By Gina Lee
Investing.com – Asia Pacific stocks were mostly up on Monday morning, gaining back some earlier losses even as the U.S. approved its first COVID-19 vaccine and there were small signs of progress in the negotiations for the latest U.S. stimulus measures.
In Australia, the ASX 200 gained 0.51%. The Reserve Bank of Australia will release the minutes from its latest policy meeting on Tuesday, with investors widely expected to scale back bets for additional monetary policies afterwards.
Hong Kong’s Hang Seng Index inched down 0.04%
Investors were cheered by the U.S. Food and Drug Administration (FDA)’s emergency use authorization of BNT162b2, the COVID-19 vaccine co-developed by Pfizer (NYSE:PFE) and BioNTech SE (F:22UAy). The authorization, given on Dec. 11, will see the first U.S. deliveries of BNT162b2 later in the day.
President Donald Trump, Vice President Mike Pence and other top U.S. officials will reportedly be offered the vaccine beginning on Monday.
The vaccine “is giving markets the ability to look past the valley … stocks pose a reasonable value proposition” relative to bonds, Regentatlantic Capital LLC partner and director of research Andy Kapyrin told Bloomberg.
Meanwhile, a bipartisan bill for a $908 billion COVID-19 relief package is set to be introduced in Congress later in the day. It could possibly be split into two separate packages as the lawmakers who prepared the bill seek to win approval from both Republicans and Democrats. However, a key negotiator warned that there is “no guarantee” the bill will be passed.
Across the Atlantic, the U.K. and the European Union will continue their post-Brexit trade deal talks as the initially set deadline of Sunday came and went.
Some investors were cautious in their expectations on whether a deal could be reached before the end of the year.
“Our base case remains that a ‘thin’ free trade agreement will be reached before the end of the year … that said, there is plenty of uncertainty and our economists, given the lack of progress in recent weeks, now see rising risks of a no-deal outcome,” Goldman Sachs (NYSE:GS) analysts said in a note.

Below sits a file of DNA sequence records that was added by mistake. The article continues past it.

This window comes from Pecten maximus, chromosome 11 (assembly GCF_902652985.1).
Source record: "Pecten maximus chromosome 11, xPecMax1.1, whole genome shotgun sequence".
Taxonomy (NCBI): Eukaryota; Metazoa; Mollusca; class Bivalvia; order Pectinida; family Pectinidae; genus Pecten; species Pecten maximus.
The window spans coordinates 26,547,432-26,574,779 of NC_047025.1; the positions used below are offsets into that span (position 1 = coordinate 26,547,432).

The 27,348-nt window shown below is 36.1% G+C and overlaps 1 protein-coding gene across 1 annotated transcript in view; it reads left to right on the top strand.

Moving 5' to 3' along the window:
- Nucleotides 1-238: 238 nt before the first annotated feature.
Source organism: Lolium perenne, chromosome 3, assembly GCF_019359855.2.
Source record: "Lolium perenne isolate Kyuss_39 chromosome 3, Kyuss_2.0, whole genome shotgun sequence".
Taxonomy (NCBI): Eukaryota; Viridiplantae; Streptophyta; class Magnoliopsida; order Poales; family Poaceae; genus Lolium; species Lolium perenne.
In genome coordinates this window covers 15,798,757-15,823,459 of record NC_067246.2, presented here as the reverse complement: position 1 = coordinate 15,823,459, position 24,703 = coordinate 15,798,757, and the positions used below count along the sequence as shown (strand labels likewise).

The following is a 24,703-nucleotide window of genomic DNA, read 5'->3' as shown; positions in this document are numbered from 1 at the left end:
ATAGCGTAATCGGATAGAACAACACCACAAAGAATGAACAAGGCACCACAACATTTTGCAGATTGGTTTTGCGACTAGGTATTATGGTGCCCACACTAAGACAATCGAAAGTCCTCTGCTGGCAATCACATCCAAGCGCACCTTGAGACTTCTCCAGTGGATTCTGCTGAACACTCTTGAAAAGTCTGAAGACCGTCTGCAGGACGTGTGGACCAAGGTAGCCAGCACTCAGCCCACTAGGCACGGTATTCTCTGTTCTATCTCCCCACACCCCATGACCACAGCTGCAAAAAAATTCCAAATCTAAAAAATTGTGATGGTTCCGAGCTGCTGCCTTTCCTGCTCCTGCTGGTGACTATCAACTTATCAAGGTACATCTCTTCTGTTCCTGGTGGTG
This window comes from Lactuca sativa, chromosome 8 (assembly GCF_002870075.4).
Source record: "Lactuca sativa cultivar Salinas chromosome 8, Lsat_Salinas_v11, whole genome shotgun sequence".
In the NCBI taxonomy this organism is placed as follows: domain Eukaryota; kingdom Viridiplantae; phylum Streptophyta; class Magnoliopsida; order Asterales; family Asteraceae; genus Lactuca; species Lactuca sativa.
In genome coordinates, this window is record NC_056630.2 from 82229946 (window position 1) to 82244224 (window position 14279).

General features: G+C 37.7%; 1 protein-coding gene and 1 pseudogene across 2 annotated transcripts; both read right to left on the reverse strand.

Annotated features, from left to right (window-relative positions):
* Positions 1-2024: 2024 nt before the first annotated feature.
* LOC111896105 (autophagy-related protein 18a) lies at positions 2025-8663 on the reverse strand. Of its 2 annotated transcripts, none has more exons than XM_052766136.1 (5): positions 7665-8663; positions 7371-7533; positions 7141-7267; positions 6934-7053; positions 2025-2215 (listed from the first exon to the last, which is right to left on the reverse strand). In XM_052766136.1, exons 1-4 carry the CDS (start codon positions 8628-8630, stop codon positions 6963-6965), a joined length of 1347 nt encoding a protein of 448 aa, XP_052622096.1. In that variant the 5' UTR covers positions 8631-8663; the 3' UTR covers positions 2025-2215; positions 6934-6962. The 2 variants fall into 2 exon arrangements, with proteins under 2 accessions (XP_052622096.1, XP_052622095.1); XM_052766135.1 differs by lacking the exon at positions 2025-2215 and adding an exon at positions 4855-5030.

On the COVID-19 front, the number of global COVID-19 cases topped 72.81 million as of Dec 14, according to data from Johns Hopkins University. Germany will enter a lockdown from Wednesday that will see the closure of non-essential stores, employers urged to close workplaces and school children encouraged to stay home.
However, in the U.S., a vaccination drive spurred by the FDA approval could see as much as 80% of the population inoculated against COVID-19 by next summer, putting herd immunity within reach.
Central banks globally are prepping for a busy week ahead as they convene for their last policy meetings of 2020. The U.S. Federal Reserve will meet on Tuesday and Wednesday and is widely expected to provide fresh guidance on its continued asset purchases program.
The Bank of England, alongside central banks in Mexico, Switzerland and Indonesia will hand down their respective policy decisions on Thursday. The Japanese and Russian central banks will follow suit on Friday.Leave a comment